Eighth-grader Zamarian Bryant, 13, arrived at the University of Alabama at Birmingham campus one morning last May with 95 fellow students from Greensboro Middle School in Hale County.

That day, he and the other students visited the freshman dorms, attended a workshop on money management in the Collat School of Business, and met instructors from the schools of Dentistry, Public Health and Medicine. They also learned how to perform CPR. Using plastic mannequins, an instructor from the UAB School of Health Professions taught the students how to apply chest compressions to the beat of the Bee Gees’ “Staying Alive” – about 100 to 120 compressions per minute. Bryant says it was his favorite activity of the day.

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“It showed me that while we were there to learn,” says Bryant, “we could have fun, too. We also learned about the heart and how blood pumps through our bodies.”

Bryant and his classmates are participants in Gaining Early Awareness and Readiness for Undergraduate Programs (GEAR UP) Alabama, a federally funded program that is targeting 9,300 middle school students from economically depressed communities across the state’s Black Belt. GEAR UP Alabama’s aim is to help students increase their academic performance and prepare them for post-secondary education and careers.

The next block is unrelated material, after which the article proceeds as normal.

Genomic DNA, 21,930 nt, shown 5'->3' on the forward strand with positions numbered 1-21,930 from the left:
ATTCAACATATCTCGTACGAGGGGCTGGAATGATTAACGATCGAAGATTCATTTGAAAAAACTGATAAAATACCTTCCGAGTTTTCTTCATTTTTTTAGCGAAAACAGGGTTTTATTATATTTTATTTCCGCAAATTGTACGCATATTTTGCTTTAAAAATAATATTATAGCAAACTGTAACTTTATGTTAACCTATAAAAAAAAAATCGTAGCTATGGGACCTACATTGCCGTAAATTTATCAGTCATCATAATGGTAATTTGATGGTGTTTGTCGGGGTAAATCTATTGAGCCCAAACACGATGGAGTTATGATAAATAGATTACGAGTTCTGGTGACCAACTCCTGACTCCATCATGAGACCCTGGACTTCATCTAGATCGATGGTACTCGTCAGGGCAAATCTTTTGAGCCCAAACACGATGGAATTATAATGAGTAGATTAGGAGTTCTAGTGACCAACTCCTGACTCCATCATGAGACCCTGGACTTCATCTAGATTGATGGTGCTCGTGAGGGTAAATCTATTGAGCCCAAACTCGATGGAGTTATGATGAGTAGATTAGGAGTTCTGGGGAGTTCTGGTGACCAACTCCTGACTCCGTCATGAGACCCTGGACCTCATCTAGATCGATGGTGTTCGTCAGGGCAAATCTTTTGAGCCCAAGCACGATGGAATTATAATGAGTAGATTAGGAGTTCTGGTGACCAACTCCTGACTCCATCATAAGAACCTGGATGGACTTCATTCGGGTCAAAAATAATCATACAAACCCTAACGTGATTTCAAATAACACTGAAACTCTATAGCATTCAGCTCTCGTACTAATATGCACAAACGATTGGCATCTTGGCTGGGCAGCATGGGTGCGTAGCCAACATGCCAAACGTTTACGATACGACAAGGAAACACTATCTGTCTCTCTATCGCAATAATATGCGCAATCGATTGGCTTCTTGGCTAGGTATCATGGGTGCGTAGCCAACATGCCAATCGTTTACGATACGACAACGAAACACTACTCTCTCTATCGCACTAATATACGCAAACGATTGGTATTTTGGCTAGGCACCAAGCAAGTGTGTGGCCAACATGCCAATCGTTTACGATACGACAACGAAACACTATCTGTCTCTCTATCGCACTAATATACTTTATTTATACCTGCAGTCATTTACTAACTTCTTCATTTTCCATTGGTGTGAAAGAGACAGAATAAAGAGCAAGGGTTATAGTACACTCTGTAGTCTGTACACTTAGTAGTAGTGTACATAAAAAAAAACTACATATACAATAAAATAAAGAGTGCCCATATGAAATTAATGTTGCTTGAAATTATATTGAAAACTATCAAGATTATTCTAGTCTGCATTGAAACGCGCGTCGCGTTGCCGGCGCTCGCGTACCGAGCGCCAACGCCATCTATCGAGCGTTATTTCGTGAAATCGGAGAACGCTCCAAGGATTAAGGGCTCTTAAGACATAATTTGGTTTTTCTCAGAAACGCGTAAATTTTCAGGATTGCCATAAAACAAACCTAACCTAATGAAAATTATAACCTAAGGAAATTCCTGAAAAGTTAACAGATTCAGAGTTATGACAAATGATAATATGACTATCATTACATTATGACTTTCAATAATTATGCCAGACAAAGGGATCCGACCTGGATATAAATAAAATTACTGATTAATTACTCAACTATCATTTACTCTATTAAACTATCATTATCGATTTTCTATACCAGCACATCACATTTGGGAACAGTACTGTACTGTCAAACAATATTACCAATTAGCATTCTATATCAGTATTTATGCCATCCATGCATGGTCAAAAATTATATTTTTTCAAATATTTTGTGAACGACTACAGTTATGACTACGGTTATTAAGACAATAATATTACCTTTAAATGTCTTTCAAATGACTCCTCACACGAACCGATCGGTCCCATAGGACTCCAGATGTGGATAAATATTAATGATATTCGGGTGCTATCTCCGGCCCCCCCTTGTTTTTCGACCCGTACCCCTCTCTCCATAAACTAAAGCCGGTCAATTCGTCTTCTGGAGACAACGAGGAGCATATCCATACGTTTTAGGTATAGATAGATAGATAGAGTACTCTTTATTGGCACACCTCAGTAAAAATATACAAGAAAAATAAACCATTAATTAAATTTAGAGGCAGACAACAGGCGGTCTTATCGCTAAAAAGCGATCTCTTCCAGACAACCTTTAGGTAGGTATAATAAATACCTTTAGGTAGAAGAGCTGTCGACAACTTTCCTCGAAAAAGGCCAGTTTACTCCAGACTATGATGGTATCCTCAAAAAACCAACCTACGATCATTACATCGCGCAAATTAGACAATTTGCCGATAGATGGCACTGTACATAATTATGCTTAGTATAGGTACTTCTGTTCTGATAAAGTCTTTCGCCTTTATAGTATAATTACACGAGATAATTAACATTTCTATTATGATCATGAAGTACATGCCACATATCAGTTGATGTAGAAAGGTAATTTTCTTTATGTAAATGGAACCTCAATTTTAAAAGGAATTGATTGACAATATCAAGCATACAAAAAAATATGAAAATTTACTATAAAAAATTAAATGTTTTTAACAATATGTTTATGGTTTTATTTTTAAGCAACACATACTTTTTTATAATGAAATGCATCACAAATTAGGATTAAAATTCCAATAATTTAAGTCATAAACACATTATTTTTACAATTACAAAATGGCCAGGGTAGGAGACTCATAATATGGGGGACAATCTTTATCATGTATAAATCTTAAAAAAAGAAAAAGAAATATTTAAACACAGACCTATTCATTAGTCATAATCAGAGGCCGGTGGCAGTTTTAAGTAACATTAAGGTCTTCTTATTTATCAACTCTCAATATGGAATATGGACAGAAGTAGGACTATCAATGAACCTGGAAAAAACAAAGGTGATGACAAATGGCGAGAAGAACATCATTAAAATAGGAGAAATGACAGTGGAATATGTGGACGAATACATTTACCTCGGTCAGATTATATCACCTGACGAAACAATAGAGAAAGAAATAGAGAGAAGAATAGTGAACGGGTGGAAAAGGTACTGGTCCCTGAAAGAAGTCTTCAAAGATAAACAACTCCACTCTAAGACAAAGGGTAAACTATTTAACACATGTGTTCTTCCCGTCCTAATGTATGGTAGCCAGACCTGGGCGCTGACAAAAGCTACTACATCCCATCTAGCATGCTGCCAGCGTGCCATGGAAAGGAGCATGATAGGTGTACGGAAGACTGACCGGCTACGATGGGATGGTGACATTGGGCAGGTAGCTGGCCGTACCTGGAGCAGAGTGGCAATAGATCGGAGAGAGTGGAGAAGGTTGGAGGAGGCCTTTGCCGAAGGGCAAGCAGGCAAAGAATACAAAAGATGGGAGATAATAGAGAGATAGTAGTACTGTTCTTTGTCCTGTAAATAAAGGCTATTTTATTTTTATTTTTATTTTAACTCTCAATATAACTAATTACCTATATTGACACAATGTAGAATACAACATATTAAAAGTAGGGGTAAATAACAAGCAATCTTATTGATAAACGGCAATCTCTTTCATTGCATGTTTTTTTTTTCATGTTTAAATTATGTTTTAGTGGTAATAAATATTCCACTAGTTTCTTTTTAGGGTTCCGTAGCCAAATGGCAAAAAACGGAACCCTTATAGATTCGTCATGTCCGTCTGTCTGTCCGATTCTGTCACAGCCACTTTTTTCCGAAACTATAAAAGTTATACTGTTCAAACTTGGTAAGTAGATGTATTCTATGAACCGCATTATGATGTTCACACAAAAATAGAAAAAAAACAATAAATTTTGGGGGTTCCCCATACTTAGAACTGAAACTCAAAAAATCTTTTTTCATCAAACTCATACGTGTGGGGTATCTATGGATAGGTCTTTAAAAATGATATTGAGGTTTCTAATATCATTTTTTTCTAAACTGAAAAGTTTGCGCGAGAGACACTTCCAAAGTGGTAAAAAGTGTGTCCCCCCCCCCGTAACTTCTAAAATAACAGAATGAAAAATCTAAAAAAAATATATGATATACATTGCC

The UAB School of Education is implementing GEAR UP Alabama with help from a U.S. Department of Education grant worth $24.5 million and another $24.5 million in matching funds. The grant supports partnerships between UAB, nonprofit organizations, the business community, and school districts in 17 counties across central Alabama.

Changing School Culture

Since winning a federal GEAR UP grant in 2014, UAB has organized a range of services for the students that include intensive academic tutoring and mentoring. Those services will continue through the students’ first year in college.